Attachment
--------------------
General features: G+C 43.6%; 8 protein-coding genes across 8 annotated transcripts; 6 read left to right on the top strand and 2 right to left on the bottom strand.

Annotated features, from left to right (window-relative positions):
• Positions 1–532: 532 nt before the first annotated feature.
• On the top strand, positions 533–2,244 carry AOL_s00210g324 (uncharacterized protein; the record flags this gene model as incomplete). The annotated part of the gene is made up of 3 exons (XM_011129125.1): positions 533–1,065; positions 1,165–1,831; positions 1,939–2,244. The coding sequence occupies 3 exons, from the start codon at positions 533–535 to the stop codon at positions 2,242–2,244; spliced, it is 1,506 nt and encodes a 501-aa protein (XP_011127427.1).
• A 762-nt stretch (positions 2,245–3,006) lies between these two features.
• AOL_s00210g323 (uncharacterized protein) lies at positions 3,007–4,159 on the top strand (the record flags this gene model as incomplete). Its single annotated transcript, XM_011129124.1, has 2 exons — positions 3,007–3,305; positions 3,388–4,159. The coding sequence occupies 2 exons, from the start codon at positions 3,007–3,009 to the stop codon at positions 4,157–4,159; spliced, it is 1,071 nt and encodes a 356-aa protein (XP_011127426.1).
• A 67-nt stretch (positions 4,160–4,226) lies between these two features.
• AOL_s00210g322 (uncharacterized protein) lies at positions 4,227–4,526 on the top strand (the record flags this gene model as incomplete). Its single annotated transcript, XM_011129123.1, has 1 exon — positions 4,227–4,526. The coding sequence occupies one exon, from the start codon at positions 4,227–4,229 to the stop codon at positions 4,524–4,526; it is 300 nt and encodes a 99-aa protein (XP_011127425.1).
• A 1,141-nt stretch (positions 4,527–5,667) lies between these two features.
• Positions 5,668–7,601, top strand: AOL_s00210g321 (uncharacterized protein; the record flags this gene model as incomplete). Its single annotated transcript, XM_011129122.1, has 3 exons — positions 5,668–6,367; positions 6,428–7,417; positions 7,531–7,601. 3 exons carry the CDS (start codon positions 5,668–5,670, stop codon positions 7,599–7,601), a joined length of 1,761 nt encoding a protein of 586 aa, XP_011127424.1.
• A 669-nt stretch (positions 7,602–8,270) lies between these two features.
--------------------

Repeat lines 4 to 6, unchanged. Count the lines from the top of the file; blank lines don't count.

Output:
• On the top strand, positions 533–2,244 carry AOL_s00210g324 (uncharacterized protein; the record flags this gene model as incomplete). The annotated part of the gene is made up of 3 exons (XM_011129125.1): positions 533–1,065; positions 1,165–1,831; positions 1,939–2,244. The coding sequence occupies 3 exons, from the start codon at positions 533–535 to the stop codon at positions 2,242–2,244; spliced, it is 1,506 nt and encodes a 501-aa protein (XP_011127427.1).
• A 762-nt stretch (positions 2,245–3,006) lies between these two features.
• AOL_s00210g323 (uncharacterized protein) lies at positions 3,007–4,159 on the top strand (the record flags this gene model as incomplete). Its single annotated transcript, XM_011129124.1, has 2 exons — positions 3,007–3,305; positions 3,388–4,159. The coding sequence occupies 2 exons, from the start codon at positions 3,007–3,009 to the stop codon at positions 4,157–4,159; spliced, it is 1,071 nt and encodes a 356-aa protein (XP_011127426.1).